Now, this (pre-production) relations form a mafia of powerful people that protect each other and include increasingly the colonial institutions (IMF, World Bank, UN agencies), the international media and sectors of the university and the non-government organization. This axiomatics is precisely what separates the schizo from the capitalist - the proletarian regime from the bourgeois rule. Yet, the anarco-capitalists (call them the citizens of An-Capstan) tend to hate and despise this mafia. They believed neo-liberalism would help to wipe them away - it didn´t, quite the opposite, it made the mafia stronger. They believed libertarianism would be the way out - but it is hard for a democratically elected government, like George W. Bush´s, not to intervene to save the banks - another government would come along and do what the powerful assemblage of interest want. Neo-cameralism is a way out of this, within the confines of the An-Capstan. Moldbug calls this assemblage "the Cathedral". It protects the powerful through the democratic regime - state, revolving doors, directly or indirectly private financed electoral campaigns. The Cathedral dominates by creating a consensus that makes sure the axiomatics is in place. From the point of view of a Marxist analysis, to be sure, the Cathedral is inevitable because capitalists are not specially protected by capital. They will be abandoned and they need to have a security scheme in order to keep in power due to the capital they currently own. The axiomatics is not really something that could be fought with the help of the capitalists - they need the security that only something like the Cathedral can provide.

Now, Land insinuates that Moldbug (and his own Dark Enlightenment piece) have to be read less with fury and more with a diagnostic eye. Neo-cameralism is perhaps the name of an experiment. Or rather it is the name of a critical endeavor in some form of fiction theory (just like sci-fi, it is maybe precisely about the current days). Neo-cameralism exposes the Cathedral, not only by saying it will fight it but also making clear that the Cathedral is the blurred and implicit device through which Neo-cameralism is itself already in place. Neo-cameralism makes the Cathedral explicit. The friction between freedom and democracy is precisely the name of where we are now. (Incidentally, the most Landian-in-style part of the Dark Enlightenment piece Land signs is maybe his quote of David Graeber saying capitalism is incompatible with democracy.) What the Neo-cameralist experiment would then convey is that critical theory - and social critique - can only be done now as a dead pun. Or worse, that it can only be done by electing presidents, removing the UK from the EU, being thoroughly cynical. Criticism has maybe found its cynicism dead end.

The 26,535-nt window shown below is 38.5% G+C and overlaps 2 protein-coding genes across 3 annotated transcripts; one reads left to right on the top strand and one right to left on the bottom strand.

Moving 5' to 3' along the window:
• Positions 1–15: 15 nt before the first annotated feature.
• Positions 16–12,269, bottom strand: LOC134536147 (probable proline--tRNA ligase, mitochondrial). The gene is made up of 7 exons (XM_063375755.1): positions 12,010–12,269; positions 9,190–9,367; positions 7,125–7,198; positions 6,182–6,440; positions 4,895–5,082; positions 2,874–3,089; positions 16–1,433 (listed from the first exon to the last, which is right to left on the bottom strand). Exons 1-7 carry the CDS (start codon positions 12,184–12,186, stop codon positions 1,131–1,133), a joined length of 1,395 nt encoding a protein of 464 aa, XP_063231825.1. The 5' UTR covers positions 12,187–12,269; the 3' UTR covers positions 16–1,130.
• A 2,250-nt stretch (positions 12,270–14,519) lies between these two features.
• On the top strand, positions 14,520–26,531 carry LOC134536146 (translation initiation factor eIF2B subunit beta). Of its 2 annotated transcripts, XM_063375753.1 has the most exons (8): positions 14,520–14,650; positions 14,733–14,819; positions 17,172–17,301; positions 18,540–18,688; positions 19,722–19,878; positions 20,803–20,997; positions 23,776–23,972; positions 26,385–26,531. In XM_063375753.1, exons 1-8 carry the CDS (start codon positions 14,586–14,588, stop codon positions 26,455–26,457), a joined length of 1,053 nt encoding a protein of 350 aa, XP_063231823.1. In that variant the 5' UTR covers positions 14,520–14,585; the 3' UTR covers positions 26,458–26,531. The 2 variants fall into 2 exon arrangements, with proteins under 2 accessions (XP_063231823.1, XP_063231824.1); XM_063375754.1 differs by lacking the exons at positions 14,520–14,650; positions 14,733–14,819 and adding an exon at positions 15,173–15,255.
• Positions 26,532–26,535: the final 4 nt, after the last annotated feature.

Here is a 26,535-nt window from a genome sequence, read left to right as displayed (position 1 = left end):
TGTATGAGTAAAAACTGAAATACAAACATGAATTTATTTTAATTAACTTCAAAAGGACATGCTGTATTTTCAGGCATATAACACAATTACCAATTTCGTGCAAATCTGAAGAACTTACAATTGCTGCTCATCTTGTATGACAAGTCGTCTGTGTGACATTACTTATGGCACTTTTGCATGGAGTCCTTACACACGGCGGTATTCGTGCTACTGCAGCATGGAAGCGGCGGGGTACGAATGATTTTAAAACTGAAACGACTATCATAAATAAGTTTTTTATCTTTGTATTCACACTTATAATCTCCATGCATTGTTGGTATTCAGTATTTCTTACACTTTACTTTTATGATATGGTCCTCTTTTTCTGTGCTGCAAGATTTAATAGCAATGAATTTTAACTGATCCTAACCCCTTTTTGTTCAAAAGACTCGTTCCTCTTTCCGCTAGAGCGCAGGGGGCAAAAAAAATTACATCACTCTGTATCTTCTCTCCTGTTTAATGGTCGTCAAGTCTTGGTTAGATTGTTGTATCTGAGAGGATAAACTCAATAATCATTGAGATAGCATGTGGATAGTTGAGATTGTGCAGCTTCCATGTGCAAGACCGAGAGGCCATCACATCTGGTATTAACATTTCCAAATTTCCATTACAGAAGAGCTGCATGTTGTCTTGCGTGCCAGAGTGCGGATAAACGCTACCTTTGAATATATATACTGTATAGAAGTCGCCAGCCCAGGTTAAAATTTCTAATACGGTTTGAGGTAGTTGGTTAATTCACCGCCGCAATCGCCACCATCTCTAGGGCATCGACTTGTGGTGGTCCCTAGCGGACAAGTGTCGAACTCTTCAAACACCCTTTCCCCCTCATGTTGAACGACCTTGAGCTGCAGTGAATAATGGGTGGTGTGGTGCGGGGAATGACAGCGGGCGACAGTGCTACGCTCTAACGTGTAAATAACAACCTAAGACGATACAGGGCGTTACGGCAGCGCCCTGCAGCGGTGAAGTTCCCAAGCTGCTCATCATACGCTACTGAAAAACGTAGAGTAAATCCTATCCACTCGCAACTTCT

If it is so, it is because of the always more empowered axiomatics of capitalism. As the insecurity of capital grows, the insurance policies of the bosses have to grow proportionally. If there is anything like the Cathedral as a common enemy, it is due to capitalists have to do more than melting and decoding, they have to ensure melting and decoding goes on in their own terms.